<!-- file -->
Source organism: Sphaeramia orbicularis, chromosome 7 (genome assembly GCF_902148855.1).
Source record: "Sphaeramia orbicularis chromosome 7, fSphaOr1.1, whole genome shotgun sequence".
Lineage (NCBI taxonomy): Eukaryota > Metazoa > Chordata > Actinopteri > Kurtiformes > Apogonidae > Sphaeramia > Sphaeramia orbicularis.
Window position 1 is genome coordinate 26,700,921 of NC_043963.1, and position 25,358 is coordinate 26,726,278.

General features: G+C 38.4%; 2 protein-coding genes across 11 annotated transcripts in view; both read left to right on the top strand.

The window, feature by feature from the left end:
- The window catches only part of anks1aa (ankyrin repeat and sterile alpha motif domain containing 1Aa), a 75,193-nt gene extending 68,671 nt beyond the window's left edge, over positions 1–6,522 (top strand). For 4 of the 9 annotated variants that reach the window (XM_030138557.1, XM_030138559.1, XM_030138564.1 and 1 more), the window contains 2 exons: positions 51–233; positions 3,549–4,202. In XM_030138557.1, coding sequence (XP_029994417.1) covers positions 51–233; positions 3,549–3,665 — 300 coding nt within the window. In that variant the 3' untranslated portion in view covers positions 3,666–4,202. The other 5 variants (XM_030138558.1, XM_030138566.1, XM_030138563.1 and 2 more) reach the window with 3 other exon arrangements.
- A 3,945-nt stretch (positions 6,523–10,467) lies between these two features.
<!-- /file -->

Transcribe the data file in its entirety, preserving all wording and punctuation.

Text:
Source organism: Sphaeramia orbicularis, chromosome 7 (genome assembly GCF_902148855.1).
Source record: "Sphaeramia orbicularis chromosome 7, fSphaOr1.1, whole genome shotgun sequence".
Lineage (NCBI taxonomy): Eukaryota > Metazoa > Chordata > Actinopteri > Kurtiformes > Apogonidae > Sphaeramia > Sphaeramia orbicularis.
Window position 1 is genome coordinate 26,700,921 of NC_043963.1, and position 25,358 is coordinate 26,726,278.

General features: G+C 38.4%; 2 protein-coding genes across 11 annotated transcripts in view; both read left to right on the top strand.

The window, feature by feature from the left end:
- The window catches only part of anks1aa (ankyrin repeat and sterile alpha motif domain containing 1Aa), a 75,193-nt gene extending 68,671 nt beyond the window's left edge, over positions 1–6,522 (top strand). For 4 of the 9 annotated variants that reach the window (XM_030138557.1, XM_030138559.1, XM_030138564.1 and 1 more), the window contains 2 exons: positions 51–233; positions 3,549–4,202. In XM_030138557.1, coding sequence (XP_029994417.1) covers positions 51–233; positions 3,549–3,665 — 300 coding nt within the window. In that variant the 3' untranslated portion in view covers positions 3,666–4,202. The other 5 variants (XM_030138558.1, XM_030138566.1, XM_030138563.1 and 2 more) reach the window with 3 other exon arrangements.
- A 3,945-nt stretch (positions 6,523–10,467) lies between these two features.